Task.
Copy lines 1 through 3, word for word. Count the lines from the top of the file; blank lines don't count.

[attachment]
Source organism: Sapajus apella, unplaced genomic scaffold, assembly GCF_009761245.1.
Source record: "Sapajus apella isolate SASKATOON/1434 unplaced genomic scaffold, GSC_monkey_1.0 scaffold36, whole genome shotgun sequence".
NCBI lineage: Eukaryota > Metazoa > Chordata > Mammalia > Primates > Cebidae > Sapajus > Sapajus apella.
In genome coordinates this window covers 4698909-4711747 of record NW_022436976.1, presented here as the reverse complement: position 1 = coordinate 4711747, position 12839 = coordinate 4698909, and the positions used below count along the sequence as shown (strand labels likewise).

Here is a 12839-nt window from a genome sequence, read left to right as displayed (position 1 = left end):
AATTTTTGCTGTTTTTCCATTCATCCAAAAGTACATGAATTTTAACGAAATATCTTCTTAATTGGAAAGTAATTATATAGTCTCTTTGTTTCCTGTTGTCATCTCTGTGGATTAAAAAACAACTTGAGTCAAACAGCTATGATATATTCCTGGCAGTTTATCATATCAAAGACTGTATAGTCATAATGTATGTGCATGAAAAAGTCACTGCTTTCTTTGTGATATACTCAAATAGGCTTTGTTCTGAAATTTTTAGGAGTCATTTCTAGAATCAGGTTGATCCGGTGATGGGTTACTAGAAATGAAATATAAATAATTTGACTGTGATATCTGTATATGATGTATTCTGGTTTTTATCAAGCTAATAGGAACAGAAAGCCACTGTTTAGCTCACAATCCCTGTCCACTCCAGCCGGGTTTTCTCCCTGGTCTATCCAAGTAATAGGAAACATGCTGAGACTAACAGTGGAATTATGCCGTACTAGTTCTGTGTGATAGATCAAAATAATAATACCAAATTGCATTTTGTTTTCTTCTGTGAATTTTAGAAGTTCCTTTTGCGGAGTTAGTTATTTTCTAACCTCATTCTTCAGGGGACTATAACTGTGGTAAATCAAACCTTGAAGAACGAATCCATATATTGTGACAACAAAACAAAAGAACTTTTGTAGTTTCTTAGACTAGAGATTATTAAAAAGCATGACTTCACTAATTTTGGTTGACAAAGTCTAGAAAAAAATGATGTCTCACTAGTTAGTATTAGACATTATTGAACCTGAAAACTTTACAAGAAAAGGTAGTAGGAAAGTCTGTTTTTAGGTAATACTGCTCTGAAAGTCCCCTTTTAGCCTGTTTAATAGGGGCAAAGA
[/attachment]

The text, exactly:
Source organism: Sapajus apella, unplaced genomic scaffold, assembly GCF_009761245.1.
Source record: "Sapajus apella isolate SASKATOON/1434 unplaced genomic scaffold, GSC_monkey_1.0 scaffold36, whole genome shotgun sequence".
NCBI lineage: Eukaryota > Metazoa > Chordata > Mammalia > Primates > Cebidae > Sapajus > Sapajus apella.